Dubbed Hollywood Cerise and Fandango in the early part of the 20th century, fuchsia is a floral hue.
While the magazines and color gurus are trying to sell us a saccharine hue dubbed Honeysuckle, I’ve been seeing something stronger – fuchsia — pop up as an accent color with black and white, green and gray. We’ve see a lot of it on the web (FFOOFF) and forever in Crayola boxes but not-so-much in home magazines since the psychedelic 1960s. In an apartment [top] for the owner of Stila cosmetics, designer Rafael de Cardenas produced a foyer with unforgettable fuchsia Venetian plaster walls, hung with black and white fashion photographs.
Most people have seen fuchsia blossoms. But you know, before I checked, I couldn’t exactly recall which flower it was — and I really love the color. It’s amusing that the same apartment by de Cardenas has a kitchen with cabinets more or less the color of the plant’s leaves.
Acid green has been having quite a run this past so it should be expected to see fuchsia turn up. They are opposites that attract, as one of our favorite rooms by Amanda Nisbet proves.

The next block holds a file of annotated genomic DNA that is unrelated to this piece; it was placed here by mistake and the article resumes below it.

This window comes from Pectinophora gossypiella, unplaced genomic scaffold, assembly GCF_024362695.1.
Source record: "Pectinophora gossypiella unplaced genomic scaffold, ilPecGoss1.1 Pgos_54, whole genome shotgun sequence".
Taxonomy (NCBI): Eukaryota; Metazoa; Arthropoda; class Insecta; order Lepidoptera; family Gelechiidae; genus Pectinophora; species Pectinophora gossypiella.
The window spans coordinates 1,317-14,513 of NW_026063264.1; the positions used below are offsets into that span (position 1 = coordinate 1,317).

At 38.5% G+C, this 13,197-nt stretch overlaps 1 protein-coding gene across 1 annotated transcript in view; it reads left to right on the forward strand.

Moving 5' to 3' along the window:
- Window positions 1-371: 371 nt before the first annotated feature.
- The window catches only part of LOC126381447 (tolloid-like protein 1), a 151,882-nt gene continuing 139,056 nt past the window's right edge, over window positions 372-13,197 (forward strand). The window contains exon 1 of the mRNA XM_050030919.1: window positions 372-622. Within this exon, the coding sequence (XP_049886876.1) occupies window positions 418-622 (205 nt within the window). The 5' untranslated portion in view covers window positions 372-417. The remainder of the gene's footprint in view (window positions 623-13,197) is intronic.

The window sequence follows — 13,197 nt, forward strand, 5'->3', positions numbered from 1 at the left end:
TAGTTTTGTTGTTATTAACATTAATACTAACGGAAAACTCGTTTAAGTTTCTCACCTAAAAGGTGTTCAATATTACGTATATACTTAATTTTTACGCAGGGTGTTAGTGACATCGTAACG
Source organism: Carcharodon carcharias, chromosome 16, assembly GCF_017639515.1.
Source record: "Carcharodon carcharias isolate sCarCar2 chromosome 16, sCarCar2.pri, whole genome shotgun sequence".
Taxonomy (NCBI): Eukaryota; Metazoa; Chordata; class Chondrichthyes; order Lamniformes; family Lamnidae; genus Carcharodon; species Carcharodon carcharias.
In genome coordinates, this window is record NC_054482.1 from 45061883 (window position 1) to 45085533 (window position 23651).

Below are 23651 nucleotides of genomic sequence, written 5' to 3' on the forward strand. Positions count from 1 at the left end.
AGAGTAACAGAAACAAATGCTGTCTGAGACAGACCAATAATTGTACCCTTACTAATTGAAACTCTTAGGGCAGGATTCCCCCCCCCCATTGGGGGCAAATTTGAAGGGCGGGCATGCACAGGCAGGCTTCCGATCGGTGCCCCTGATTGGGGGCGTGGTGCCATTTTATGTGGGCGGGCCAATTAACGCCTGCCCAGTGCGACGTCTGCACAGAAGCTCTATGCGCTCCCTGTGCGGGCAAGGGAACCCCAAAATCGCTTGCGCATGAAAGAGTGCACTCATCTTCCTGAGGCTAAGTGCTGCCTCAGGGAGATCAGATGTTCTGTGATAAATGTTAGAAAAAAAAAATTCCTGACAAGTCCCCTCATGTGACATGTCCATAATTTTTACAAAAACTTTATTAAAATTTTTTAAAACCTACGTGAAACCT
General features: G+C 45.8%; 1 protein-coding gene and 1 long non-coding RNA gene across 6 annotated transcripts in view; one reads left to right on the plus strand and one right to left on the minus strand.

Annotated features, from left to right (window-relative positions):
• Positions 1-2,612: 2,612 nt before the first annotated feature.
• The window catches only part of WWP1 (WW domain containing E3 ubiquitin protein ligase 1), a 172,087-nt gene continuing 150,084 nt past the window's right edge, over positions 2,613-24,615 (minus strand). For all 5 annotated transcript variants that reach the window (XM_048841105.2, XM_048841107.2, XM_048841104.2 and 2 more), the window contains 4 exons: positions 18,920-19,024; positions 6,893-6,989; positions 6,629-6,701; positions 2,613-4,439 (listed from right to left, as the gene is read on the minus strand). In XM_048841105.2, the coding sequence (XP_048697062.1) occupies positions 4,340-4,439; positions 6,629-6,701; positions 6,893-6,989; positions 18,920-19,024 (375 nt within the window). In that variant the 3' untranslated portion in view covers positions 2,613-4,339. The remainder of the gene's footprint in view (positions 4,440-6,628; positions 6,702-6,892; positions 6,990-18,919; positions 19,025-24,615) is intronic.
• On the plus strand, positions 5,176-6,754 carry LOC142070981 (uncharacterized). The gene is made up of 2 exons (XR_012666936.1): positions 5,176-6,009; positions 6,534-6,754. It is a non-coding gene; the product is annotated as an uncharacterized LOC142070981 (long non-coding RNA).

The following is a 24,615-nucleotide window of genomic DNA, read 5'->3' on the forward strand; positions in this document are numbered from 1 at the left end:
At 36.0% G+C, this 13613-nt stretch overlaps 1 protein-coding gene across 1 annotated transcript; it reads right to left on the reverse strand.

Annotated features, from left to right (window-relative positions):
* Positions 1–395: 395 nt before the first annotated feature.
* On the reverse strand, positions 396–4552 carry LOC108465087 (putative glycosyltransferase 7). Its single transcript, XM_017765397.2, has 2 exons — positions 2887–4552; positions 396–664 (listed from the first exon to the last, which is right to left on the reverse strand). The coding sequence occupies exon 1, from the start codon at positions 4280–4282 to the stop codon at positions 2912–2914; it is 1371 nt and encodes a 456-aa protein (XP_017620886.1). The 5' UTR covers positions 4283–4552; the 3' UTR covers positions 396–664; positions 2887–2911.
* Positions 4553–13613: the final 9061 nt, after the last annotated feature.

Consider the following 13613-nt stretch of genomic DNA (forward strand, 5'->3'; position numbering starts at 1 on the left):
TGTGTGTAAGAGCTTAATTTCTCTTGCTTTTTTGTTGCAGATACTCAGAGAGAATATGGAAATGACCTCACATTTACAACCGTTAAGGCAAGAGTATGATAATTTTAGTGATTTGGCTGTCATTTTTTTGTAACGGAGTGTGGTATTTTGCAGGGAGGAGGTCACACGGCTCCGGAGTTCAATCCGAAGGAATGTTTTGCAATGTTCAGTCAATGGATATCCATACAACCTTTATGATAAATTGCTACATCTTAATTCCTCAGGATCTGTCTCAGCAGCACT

The daughter of L.A. decorator Suzanne Rheinstein used a fuchsia throw in an otherwise serene bedroom with walls painted in Farrow & Ball Teresa’s Green (which looks gray here). That same color was used in a painted on headboard by the brand’s color consultant.
An antique Uzbek suzani with an unusual fuchsia ground (suzanis are often orange) has a primitive design that also uses light gray and touches of blue-black. The bold bed covering also adds life to an otherwise snoozy bedroom in Spain.
(Source: Elle Décor, House & Garden, Amanda Nisbet, Wikipedia)
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